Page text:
It can seem completely counterintuitive, right?
If credit cards are what got you into debt in the first place, why on earth would you go and apply for another one as you’re trying to tackle that debt? You could risk making things even worse.
That certainly could happen. But if you have a plan — and if you strategically apply for the right kind of new credit card — it can actually be one of the best get-out-of-debt tools available to you. In this case, what you want is a balance transfer credit card.
They’re not as ubiquitous right now as they were just a few years ago, and to qualify for one you’ll likely need good to excellent credit (FICO scores of 690 and up). But they can give you a serious leg up as you work to climb out of debt. Here’s how.
How balance transfer credit cards work
With a balance transfer card, you move debt from a credit card that charges a high interest rate over to a card with a low or 0% interest promotional period. You can then make payments on that debt, at low or no interest, for however long the promo period lasts. Some cards waive interest for about a year, while others offer a low or 0% intro annual percentage rate for nearly two years.
You’ll typically owe a balance transfer fee for this, ranging from 3% to 5% of the amount you’re transferring. But it can be worth paying.
Let’s say you have a $5,000 balance on a card that’s charging you an APR of 17%. Moving the balance onto a new card with no interest for 18 months and a 3% balance transfer fee would save you $550, compared with leaving the debt on the old card.
After the intro APR period ends, the card’s “normal” ongoing APR will kick in. If you have a remaining balance at that time, you’ll begin to owe interest at that higher rate, but only on what’s left to pay off. If your plan is to wipe out the entire debt before the interest rate goes back up, you can calculate how much you need to pay each month so you can meet that goal.
Nerd tip: True 0% intro APR offers that you find on balance transfer cards are different from deferred-interest offers you may see on some store credit cards. With those kinds of offers, if you don’t pay down your full balance by the time the promotion ends, you will be saddled with retroactive interest payments on the total original amount borrowed.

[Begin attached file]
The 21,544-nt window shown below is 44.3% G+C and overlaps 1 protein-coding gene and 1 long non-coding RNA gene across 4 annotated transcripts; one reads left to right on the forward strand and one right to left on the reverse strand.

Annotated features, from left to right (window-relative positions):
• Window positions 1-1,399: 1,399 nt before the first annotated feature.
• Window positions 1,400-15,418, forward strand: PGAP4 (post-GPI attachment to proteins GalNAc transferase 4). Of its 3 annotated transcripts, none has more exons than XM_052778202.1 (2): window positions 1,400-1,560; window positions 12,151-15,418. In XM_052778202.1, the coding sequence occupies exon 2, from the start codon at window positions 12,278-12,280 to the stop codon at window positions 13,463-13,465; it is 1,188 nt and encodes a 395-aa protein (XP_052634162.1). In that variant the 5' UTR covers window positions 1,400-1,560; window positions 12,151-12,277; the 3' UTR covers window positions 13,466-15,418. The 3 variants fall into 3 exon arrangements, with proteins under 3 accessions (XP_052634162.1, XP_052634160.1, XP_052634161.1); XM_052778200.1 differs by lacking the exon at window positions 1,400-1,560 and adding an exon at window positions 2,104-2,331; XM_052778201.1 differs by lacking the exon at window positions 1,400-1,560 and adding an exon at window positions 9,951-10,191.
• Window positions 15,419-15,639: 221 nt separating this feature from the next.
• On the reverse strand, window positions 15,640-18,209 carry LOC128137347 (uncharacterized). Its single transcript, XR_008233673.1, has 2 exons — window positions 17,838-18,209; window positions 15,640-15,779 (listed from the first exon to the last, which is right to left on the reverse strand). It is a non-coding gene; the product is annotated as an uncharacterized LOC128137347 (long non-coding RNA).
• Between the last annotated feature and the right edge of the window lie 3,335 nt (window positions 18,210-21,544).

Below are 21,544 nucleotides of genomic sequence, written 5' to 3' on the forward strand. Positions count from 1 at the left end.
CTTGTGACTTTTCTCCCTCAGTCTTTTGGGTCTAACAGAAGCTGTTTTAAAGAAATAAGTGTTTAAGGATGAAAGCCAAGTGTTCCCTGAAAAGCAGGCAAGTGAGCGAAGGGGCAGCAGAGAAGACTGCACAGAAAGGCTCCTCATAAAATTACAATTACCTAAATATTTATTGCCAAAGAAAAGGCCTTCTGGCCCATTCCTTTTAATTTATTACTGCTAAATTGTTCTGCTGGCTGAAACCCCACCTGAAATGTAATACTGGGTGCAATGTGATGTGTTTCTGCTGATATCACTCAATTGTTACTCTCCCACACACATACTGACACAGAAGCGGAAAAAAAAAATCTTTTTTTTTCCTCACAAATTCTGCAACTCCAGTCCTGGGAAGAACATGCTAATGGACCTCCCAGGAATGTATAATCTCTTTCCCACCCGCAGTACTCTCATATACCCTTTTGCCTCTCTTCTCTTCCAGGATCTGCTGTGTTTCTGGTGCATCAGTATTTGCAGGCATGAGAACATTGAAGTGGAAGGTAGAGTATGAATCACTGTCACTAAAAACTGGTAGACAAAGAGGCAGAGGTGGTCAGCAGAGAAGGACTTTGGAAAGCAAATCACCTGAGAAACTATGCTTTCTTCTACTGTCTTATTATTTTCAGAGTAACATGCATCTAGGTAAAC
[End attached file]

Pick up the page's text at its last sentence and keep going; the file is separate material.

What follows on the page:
Choosing a balance transfer card
When choosing a balance transfer credit card, one of the main things to consider is the length of time you have to pay down your balance at low or 0% interest. But as you weigh your options, there are a few other questions to ask yourself:
Will I qualify for a balance transfer card? Again, most balance transfer cards require good to excellent credit to qualify. This can change depending on market conditions.
What is the card’s balance transfer fee? If a card charges 3% of the transferred balance, that adds $30 for every $1,000 you transfer. (There is a limited selection of no-fee balance transfer cards.)
How long do I have to transfer a balance once I get my new card? To qualify for the intro APR, you may have to transfer your balance within a certain period of time, like 60 to 120 days. Review the terms and conditions of the card you choose so you know the deadline.
Can I get a balance transfer card issued by the same bank as my current card? Possibly, but banks generally won’t let you move a balance from one card account to another from that same bank.
How large of a balance can I transfer? Often, how much you can transfer from your old card is dictated by how high of a credit limit you can qualify for on the new card. It’s possible for the credit limit on your balance transfer card to be lower than your total credit card debt — but you typically won’t know what credit limit you’ll get until after you apply and are approved for the card.
Some words of caution
Balance transfer cards can be helpful tools when you want to save money while ditching your debt. But keep these things in mind:
Balance transfer cards don’t prevent “new” spending. Day-to-day expenses don’t stop while you’re aggressively paying down a balance, and balance transfer credit cards allow you to keep spending even while you’re in debt. That of course would add to your total balance due.
A card’s intro APR may not apply to all transactions. Some balance transfer cards have separate (and higher) APRs for purchases, which means by using it to pay for everyday items, you could be re-digging the very hole you’re trying to get out of.